• Not being aware of the need to continue or that long-term therapy is required
  • Being intolerant of the therapy
  • Difficulties remembering to take the therapy
  • Difficulties complying with dosing instructions
  • Accidentally discontinuing on admission/discharge

Comparing those taking each drug one year previously with a list of current users will identify recent lapsers, who can be reviewed first. Searching backwards will identify preceding cohorts of lapsers. Identifying lapsed patients can be combined with reviewing the appropriateness of the therapy and co-prescribing calcium and vitamin D.

Alerts can be added to notes/prescribing screens for opportunistic discussion in surgery or when ordering prescriptions, or patients can be written to and invited to discuss restarting therapy with an appropriate drug with a doctor or nurse.

Unnecessary users

Every practice will have patients on bone-sparing therapies who do not need them. As many as 50% of patients in receipt of bone-remodelling agents have no record of a diagnosis of osteoporosis. These may be people who were started inappropriately, those using adjuvant therapies during steroids that have been stopped or those who have been on therapy long term and no longer have osteoporosis.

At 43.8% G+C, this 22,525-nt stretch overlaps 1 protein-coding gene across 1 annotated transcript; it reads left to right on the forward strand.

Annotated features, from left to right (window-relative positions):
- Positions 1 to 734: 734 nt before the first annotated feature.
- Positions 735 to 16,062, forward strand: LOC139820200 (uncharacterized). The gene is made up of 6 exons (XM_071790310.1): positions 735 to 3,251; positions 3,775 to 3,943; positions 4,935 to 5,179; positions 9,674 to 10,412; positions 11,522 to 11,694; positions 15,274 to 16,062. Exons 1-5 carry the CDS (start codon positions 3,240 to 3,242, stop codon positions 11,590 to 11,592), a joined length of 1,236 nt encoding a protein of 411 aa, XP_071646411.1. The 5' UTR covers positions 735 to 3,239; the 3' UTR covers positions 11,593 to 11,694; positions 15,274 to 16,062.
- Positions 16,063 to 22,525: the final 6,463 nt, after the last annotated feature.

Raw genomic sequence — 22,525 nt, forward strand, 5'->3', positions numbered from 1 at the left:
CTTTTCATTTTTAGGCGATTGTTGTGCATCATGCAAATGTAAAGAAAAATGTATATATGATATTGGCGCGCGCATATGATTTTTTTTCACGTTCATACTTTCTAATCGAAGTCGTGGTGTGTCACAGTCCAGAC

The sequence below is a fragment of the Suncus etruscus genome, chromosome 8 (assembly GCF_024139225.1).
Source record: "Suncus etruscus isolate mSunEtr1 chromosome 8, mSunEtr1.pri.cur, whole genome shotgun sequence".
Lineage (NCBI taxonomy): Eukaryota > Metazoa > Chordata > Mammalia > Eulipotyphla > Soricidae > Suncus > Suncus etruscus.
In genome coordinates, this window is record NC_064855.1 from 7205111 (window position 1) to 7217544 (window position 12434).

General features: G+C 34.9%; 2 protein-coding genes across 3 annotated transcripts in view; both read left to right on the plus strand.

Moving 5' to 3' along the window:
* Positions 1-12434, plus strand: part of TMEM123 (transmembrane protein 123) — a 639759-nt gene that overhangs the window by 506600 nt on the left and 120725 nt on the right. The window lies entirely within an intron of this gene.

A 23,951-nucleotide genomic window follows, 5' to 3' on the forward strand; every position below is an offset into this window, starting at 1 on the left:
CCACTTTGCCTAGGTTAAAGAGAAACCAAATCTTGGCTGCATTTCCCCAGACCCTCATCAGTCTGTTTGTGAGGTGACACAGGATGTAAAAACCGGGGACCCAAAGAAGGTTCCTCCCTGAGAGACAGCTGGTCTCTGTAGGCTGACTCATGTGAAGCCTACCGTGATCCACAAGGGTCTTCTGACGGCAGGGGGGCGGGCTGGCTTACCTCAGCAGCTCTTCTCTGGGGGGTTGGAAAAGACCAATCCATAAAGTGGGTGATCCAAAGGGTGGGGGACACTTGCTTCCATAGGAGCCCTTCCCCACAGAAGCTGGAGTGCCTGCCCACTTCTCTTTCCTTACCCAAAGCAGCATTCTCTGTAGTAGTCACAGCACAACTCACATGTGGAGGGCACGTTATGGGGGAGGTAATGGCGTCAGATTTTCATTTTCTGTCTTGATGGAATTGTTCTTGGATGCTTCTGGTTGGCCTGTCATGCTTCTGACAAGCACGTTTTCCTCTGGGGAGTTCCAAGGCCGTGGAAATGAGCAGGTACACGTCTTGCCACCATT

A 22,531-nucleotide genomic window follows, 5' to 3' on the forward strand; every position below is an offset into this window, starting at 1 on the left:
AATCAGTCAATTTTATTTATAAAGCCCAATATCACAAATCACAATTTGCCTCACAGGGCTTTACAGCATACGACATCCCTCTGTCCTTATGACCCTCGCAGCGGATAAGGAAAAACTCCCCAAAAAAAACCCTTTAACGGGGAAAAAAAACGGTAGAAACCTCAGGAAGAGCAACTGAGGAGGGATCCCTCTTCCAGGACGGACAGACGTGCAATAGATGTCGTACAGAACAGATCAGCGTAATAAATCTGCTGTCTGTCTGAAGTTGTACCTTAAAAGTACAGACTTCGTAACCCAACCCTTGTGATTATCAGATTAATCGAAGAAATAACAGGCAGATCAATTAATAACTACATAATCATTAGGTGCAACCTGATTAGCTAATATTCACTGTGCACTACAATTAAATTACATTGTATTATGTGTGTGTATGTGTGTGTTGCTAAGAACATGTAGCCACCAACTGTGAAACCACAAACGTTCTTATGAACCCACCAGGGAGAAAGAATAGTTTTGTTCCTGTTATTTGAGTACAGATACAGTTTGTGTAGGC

To find these patients:

  • Search for those taking bisphosphonates, raloxifene and strontium ranelate on acute and repeat prescriptions.
  • Agree which guidance or guidelines you will follow (e.g. NICE or SIGN guidelines for postmenopausal women, NOGG for men, Royal College of Physician corticosteroid-induced osteoporosis guidelines for those on corticosteroids). If using NICE guidance, decide how rigidly you will interpret it.
  • Work your way through the list of patients, identifying when and why therapy was initiated and judge if it is still appropriate. Make notes initially on your search sheets.
  • While reviewing each record, check that the drugs are prescribed generically, that the patient is persisting with therapy, that adjuvant calcium and vitamin D are prescribed and whether coding is accurate.